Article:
Modeling & Simulation, Testing & Validation (MSTV)

Reduced-Order Modeling Method for Fatigue Life Predictions of Hybrid Electric Vehicle Batteries

by Sung-Kwon Hong; Bogdan I. Epureanu; Matthew P. Castanier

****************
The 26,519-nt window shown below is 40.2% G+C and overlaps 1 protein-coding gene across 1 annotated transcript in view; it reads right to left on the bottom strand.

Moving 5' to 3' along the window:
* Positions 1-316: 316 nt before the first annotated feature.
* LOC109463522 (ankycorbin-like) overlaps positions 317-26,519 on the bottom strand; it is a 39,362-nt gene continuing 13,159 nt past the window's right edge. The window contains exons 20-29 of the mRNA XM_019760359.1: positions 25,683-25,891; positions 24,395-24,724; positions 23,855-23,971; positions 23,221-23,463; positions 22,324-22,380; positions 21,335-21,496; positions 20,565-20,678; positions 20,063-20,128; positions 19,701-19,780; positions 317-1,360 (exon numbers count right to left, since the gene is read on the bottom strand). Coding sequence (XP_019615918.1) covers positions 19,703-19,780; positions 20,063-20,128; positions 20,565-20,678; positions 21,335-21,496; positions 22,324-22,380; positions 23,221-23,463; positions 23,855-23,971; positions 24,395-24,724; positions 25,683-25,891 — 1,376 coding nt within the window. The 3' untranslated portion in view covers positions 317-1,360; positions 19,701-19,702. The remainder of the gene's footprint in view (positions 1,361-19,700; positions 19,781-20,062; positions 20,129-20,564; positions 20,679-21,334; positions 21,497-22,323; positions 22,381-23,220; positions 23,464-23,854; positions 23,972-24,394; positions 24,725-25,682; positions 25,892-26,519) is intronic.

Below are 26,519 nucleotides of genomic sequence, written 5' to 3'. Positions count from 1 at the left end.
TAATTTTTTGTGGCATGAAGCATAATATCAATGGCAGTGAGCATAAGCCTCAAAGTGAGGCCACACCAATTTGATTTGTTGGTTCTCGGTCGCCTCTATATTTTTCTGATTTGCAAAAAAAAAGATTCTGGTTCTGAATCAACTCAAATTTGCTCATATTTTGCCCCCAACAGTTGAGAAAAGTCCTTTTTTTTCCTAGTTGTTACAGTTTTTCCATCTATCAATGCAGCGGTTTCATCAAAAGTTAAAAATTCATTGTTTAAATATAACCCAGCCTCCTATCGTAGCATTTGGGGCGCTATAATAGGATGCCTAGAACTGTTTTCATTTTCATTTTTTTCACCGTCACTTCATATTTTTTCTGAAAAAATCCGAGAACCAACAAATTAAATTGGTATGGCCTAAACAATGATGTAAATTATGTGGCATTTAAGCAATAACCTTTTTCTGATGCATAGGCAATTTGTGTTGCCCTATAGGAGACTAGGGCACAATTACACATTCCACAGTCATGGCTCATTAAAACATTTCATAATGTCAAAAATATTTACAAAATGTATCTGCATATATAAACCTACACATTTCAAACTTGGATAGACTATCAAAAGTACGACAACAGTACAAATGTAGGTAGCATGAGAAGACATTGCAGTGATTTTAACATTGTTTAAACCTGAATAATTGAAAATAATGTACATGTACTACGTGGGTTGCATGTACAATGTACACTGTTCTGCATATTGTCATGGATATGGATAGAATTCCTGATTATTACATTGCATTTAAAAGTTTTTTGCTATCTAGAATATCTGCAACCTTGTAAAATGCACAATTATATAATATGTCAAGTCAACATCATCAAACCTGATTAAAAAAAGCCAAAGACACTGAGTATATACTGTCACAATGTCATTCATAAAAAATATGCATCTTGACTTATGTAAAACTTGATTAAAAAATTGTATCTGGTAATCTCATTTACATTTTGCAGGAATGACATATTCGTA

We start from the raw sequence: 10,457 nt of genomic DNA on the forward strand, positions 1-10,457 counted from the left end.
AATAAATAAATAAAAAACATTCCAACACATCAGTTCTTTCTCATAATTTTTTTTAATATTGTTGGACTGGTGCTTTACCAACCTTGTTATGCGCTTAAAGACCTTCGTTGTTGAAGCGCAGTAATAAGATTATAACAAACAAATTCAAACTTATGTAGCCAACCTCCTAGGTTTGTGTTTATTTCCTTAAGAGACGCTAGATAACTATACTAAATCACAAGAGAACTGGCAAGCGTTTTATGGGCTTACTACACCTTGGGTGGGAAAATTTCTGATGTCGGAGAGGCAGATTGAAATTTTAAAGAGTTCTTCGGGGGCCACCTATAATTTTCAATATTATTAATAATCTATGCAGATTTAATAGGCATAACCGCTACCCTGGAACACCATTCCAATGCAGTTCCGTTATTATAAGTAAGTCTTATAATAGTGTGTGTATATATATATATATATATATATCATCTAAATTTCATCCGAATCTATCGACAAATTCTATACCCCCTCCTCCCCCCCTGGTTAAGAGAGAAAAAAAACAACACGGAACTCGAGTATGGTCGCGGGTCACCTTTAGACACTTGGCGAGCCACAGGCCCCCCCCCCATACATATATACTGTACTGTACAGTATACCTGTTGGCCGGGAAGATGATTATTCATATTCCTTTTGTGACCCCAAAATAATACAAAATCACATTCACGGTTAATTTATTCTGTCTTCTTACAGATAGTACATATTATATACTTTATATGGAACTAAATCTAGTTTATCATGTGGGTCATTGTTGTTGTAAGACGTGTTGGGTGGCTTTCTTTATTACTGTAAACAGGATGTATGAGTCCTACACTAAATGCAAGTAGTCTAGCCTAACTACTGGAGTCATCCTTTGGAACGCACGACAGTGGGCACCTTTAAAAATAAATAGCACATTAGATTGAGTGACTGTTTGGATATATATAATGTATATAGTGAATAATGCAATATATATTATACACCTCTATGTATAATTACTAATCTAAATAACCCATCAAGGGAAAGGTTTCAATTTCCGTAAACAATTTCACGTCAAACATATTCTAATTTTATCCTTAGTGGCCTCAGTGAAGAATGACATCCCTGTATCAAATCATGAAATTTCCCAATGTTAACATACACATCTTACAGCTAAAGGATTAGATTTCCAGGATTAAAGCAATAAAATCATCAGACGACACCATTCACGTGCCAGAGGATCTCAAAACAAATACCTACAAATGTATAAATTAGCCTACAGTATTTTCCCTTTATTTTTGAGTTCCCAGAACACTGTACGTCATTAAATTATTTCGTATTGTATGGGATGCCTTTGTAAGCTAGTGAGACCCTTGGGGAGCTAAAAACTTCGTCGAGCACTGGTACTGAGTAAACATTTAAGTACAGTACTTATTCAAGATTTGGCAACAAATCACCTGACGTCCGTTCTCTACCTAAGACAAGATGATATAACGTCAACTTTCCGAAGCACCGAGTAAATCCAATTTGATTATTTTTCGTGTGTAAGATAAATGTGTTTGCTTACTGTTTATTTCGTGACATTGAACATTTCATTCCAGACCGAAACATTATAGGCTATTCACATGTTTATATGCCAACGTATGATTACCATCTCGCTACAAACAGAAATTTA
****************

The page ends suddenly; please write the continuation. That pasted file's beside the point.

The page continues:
The goal of this work is to develop an efficient numerical modeling method for the structural dynamic response of hybrid electric vehicle (HEV) batteries in order to support fatigue life predictions. The dynamics of HEV battery packs are known to feature very high modal density in many frequency bands. The high modal density combined with small, random structural variations among the cells (which are unavoidable in practice) can lead to drastic changes in the structural dynamics. Therefore, it may be important to perform probabilistic simulations of the structural dynamic response with cell-to-cell parameter variations in order to accurately predict the fatigue life of a battery pack. However, the computational time for obtaining forced response results for just a single sample of parameter variations with a finite element model can be on the order of a day. One approach to overcome this challenge is to generate parametric reduced-order models (PROMs). The novel approach is based on two key assumptions. First, it is assumed that the mode shapes of a battery pack (with parametric variations in the cells) can be represented by a linear combination of the mode shapes of the nominal system (with identical cells). Second, it is assumed that the frame holding each cell has vibratory motion. PROMs are validated numerically with full-order finite element models by comparing forced response predictions. The new PROMs are able to predict the dynamics of battery packs 1,000 to 10,000 times faster than full-order finite element models while maintaining accuracy. For the few initial cases considered, small cell-to-cell parameter variations are found to lead to an increase of up to 60% in the vibration amplitude of a battery cell, which could have a significant impact on fatigue life.